But at the same time, 9mm and 5.56 started climbing at an alarming rate. It’s slowed down lately, but not near back to 2001 rates as you say.

    Reloading occasionally catches my eye, but I honestly don’t have the time. I’ve been shooting shotgun mainly lately anyway ::shrug:: so I guess I’ve been remiss in pricing stuff. I have a few thousand rounds sitting about from when I was doing a lot of teaching that I still have to burn through, just haven’t made time lately.

  39. the 2nd Amendment appears safe…for now

    We should thank our 50 states. 50 artificial borders within whose confines the residents think regionally…often stupidly…but with enough local pride and independence to serve as a bulwark against egregious federal schemes. It’s the genius and saving grace of our Constitution.

  40. ed
    I’m not sure I follow you. I imagine lots of states are more favorable to gun control than the federal legislature is right now.

  41. The war caused ammo prices to start slipping north awhile back.

    More recently, there were spikes in the cost of raw materials that go into ammunition- brass and lead, which caused prices to spike considerably about three times in the last year and a half or so.

    Raw materials prices have relaxed somewhat, but ammo prices have remained somewhat high due to increased demand and the result of the election.

    The run on firearms as a result of Obama’s win has been an absolutely astounding thing to witness. I’ve not seen anything like it since I was in high school and the original ban on so-called “assault weapons” was being kicked around in congress.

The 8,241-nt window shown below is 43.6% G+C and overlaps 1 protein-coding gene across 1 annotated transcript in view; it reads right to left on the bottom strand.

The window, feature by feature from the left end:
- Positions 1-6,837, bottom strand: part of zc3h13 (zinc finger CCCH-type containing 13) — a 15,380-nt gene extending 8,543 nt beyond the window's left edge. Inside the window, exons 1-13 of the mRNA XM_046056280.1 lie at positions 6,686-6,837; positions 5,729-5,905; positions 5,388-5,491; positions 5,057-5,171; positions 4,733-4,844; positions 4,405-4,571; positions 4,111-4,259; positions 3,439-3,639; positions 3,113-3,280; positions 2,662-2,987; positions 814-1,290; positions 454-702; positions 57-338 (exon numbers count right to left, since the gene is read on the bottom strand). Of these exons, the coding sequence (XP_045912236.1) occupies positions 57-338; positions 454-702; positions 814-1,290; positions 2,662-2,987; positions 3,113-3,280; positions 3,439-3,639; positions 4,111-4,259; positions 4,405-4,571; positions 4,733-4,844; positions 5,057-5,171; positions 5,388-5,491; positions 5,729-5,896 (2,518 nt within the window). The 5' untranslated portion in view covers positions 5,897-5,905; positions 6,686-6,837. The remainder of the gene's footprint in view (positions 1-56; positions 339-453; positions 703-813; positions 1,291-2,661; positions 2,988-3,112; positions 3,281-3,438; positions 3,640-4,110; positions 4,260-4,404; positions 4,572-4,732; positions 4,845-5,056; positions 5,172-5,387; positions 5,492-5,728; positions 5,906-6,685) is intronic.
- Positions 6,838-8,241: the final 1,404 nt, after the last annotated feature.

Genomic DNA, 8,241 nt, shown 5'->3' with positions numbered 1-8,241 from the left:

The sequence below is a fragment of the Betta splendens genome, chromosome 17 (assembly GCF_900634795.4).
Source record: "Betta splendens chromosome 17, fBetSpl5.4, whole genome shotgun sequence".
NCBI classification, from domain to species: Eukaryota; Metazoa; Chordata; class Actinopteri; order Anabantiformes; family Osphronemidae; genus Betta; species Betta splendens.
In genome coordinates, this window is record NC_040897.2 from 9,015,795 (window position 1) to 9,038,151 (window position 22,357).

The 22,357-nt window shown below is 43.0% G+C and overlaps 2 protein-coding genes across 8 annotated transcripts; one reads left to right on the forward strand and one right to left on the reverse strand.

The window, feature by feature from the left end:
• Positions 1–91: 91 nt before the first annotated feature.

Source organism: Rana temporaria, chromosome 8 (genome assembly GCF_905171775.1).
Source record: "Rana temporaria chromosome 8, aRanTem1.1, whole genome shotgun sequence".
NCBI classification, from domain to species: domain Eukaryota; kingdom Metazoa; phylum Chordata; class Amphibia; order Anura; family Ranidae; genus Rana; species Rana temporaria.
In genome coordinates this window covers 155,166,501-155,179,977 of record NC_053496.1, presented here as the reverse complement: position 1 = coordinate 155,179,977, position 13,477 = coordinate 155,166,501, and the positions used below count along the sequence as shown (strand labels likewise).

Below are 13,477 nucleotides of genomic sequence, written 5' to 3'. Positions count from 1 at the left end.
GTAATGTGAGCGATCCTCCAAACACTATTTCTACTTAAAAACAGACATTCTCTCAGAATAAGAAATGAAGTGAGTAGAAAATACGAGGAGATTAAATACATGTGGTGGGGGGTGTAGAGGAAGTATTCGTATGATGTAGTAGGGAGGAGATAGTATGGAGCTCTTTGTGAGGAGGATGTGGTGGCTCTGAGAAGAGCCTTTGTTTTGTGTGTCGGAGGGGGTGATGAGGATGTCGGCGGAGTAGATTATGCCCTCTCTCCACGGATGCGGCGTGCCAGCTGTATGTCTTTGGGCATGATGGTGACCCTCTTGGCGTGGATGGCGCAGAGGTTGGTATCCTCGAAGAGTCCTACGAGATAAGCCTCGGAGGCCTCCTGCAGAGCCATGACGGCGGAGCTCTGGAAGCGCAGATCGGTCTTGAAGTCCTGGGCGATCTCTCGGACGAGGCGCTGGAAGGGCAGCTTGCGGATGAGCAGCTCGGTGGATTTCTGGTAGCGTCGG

42. One of these days I’ll learn to stop repeating the same word more than once in my posts…

  43. I’m sorry, was this article supposed to be sarcastic in tone?

  44. Nah, BP. I shoot 7.62 mainly and 357 or 38 special. None of those are really worth it.

    I’m not a reloader(yet) but .357 mag is an excellent round to reload. There isn’t much choice of factory ammo in the “full house loads” category..38 sp full wadcutters are getting quite expensive too.

  45. Gee, so Poodle Shooter ammo is getting scarce. Glad I don’t have one. I haven’t noticed any shortage of the stuff that I shoot.

    I also save my empties, store them deprimed and lightly oiled. I have enough components to make a few hundred rounds for each of my social weapons. And I only pay cash for anything related to firearms that the government doesn’t already know that I own.

  46. http://www.gun-deals.com is a great place to find prices on ammo. I purchased 1000 rounds of XM-193 equivalent .223 from ammunitiontogo.com last year for a total cost per round of 36 cents. That stuff is very scarce now.

    @BT6: Be sure to wear gloves when you load your magazines. 😉

  47. “@BT6: Be sure to wear gloves when you load your magazines. ;)”

    Who doesn’t?

    My primary social pistol has a set of stocks made to fit my hand when I’m wearing my shooting gloves.

  48. I can’t completely agree with Brian Doherty — I wouldn’t say that our Second Amendment rights are “safe” under Obama. Doherty mentions Obama’s choice of Eric Holder for Attorney General. The Attorney General can do plenty of damage to your gun rights without the help of Congress.

    Yet the trend seems to be moving firmly in both directions. Hillary’s Senate seat has been filled by the NRA A-rated, pro-choice, pro-gay rights Kirsten Gillibrand. Her mix of opinions, while jarring in the mainstream, sounds familiar to Reason readers. Could Senator Gillibrand be part of a new trend? Or will her position on guns “evolve?”